The embarrassing truth is that I'm not exactly sure which Charger we just drove. I didn't read the Monroney sticker and there are no less than eight flavors of the Charger on Dodge's site (pull it back, Dodge, that's ridiculous). When I called our salesperson, who was as knowledgeable about her product as I am about the relative viscosity of maple syrup, she told me it was a "Rallye". Yeah no. There's no Rallye in the 2012 lineup, according to Dodge.com. But I DO know it was a 2012 model with a V-6, AWD, and the new, 8-speed automatic transmission.
The car we drove was bright red with matching leather. So once we overcame the feeling of driving a hooker, we were free to enjoy our test drive.
It's aggressive. The Charger is a triumph in unabashed, American design that screams to other drivers, "Get the hell out of my way". That huge crosshair grille makes it look like a giant Prius-eating machine.
In an earlier post, I griped about the interior of the Charger. I'm just not a fan of the dash design. The focal point of the dash is a large, touchscreen, non-nav display that controls many vital functions. There are redundant analog climate controls beneath it. It has ample power ports, front and rear, and multiple ways to connect iPhone to the audio system. Blind-spot warnings and remote start were great features.
Pushing the start button triggered a pleasant exhaust note and idle purr. Shifting into reverse, the touchscreen was taken over by the backup camera image, with trajectory guides. We eased out into open traffic and experienced a smooth, quiet ride. The 292 horsepower provided solid, but not earth-shattering acceleration. While this car has the highest horsepower of any we've tested, I believe it's also the heaviest. Once at highway speed, the 8-speed transmission delivered nearly seamless downshifts and great access to passing power. At cruising speed, the car is quiet and smooth with flat, sure-footed cornering.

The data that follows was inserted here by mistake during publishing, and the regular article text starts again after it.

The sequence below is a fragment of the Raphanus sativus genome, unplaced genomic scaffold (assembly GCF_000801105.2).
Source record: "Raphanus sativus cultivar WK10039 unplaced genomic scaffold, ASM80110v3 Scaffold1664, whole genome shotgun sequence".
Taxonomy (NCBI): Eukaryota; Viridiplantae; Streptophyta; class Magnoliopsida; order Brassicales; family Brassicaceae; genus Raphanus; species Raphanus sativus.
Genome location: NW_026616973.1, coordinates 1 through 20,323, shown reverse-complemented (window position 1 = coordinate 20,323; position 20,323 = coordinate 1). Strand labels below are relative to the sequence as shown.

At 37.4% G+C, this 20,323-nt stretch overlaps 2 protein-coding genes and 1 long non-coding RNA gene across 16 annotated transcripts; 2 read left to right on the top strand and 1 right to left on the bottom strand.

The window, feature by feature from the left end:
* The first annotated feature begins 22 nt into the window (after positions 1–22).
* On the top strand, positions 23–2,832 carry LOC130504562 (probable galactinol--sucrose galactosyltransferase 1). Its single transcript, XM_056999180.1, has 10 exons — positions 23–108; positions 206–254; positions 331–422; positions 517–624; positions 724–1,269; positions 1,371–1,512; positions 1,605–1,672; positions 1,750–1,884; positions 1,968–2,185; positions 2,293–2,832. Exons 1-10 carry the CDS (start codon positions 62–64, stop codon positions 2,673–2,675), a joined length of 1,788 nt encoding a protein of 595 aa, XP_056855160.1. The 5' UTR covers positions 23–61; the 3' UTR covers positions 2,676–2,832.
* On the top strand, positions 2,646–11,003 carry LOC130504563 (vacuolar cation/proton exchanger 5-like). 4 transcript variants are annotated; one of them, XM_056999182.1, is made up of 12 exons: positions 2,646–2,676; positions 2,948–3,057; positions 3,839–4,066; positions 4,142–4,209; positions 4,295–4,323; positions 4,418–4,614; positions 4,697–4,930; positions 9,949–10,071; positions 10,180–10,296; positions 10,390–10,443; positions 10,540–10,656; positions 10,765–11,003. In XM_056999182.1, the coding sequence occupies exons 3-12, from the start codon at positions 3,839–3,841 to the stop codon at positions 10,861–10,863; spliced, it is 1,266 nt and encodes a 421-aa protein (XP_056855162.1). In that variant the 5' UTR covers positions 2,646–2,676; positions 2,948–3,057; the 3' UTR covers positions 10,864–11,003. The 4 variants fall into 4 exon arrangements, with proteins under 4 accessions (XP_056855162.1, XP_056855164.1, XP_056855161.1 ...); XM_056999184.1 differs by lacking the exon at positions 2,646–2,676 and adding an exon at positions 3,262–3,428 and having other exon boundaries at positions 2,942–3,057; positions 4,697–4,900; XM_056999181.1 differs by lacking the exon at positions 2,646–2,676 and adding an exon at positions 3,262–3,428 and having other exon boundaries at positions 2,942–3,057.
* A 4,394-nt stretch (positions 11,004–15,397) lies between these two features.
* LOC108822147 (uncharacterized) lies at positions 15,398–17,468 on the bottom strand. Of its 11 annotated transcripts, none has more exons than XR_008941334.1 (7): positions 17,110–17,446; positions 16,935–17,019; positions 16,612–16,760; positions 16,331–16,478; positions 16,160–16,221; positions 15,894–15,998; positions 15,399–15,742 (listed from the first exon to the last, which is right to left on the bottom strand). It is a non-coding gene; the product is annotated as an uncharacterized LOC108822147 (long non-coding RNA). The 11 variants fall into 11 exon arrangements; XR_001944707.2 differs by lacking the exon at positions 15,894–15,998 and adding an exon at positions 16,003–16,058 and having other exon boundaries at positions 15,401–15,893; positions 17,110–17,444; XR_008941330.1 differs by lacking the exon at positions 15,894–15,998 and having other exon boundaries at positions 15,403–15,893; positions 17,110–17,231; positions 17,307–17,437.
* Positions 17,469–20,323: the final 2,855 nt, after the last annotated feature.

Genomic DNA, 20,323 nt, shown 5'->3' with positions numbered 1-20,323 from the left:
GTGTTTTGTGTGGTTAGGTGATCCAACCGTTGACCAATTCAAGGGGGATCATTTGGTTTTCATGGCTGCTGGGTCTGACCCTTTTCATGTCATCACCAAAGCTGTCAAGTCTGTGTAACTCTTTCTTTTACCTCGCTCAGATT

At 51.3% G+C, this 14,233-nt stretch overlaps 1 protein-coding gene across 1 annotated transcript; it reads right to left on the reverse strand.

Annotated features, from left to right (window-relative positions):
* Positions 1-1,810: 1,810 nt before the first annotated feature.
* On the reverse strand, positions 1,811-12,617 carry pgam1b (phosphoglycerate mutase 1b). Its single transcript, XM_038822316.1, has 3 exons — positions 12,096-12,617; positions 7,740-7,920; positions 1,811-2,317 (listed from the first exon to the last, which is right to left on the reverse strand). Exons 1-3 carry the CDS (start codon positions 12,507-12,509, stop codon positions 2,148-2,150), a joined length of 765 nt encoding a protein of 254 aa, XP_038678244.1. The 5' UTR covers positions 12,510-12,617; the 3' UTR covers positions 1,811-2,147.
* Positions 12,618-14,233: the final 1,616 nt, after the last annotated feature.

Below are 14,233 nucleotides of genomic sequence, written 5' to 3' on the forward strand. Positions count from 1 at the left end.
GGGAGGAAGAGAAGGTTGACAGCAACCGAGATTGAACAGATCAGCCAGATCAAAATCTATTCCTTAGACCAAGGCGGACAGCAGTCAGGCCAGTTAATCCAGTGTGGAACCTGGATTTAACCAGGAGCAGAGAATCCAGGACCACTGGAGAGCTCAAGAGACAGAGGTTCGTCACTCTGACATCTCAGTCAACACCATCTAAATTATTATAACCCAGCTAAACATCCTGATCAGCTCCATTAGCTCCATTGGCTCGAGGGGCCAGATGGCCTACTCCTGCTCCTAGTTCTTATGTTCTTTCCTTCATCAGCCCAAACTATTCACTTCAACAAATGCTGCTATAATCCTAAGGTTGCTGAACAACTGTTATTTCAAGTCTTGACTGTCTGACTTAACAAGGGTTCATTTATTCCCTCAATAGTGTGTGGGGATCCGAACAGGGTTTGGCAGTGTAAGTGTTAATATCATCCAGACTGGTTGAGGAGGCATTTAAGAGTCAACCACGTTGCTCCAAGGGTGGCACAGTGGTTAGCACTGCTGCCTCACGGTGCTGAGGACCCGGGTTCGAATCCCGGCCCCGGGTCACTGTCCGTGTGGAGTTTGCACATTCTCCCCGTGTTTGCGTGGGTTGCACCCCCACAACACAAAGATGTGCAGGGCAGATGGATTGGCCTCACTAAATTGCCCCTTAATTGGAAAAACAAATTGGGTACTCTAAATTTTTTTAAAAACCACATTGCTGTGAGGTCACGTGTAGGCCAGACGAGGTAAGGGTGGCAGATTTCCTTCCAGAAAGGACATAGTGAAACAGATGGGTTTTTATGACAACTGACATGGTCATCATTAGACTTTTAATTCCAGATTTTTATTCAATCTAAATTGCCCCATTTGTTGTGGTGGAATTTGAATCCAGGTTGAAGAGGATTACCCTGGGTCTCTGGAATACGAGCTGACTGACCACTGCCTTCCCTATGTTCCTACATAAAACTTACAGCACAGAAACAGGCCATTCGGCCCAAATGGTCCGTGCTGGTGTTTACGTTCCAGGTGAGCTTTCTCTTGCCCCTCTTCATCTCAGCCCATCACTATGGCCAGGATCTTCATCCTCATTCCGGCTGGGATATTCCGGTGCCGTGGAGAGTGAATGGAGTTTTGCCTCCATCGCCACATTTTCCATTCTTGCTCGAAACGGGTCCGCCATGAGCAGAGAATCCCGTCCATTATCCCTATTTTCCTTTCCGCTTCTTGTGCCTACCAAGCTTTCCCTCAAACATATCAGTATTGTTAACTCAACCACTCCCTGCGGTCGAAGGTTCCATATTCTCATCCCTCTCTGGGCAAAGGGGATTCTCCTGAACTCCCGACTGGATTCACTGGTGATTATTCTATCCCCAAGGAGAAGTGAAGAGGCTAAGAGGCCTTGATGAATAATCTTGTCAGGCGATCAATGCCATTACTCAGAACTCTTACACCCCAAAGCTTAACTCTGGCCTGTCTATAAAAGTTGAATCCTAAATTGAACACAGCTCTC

Most of all, what we like about the Charger is the size. It's a big
car. We have no doubt that we would be comfortable on drives of any
length. It drives much smaller than it is, however. Anthony noted how nimble it was when changing lanes in busy traffic. Both front seats were multi-adjustable, heated, and incredibly supportive and comfortable. Back seats were heated, too - a trait only the Optima shared. My size 11's did feel a bit crowded because of the transmission's foot well intrusion on the passenger side. And although it's a spacious interior, the wide a-pillar, short windshield, black headliner deco and high beltline make it feel a bit claustrophobic. Parking it on the streets of New York, might prove challenging.
Overall, I liked the Charger. But when I look at the high price of entry ($37,000+), I have issues. For a thousand more, we saw its platform-mate, the AWD Chrylser 300 on the lot - a car I like MUCH more in terms of aesthetics. Anthony is not in complete agreement with me on that point. Further, I liked the Buick SO much more than the Charger - and the Buick costs less. Still, the Buick Regal isn't available in AWD - and frankly we wouldn't consider the Charger (or 300) if it didn't have AWD.
We may return and drive a 300. But first, we have to get the Volvo on the road and see how it stacks up against the others. Once that's done, elimination begins!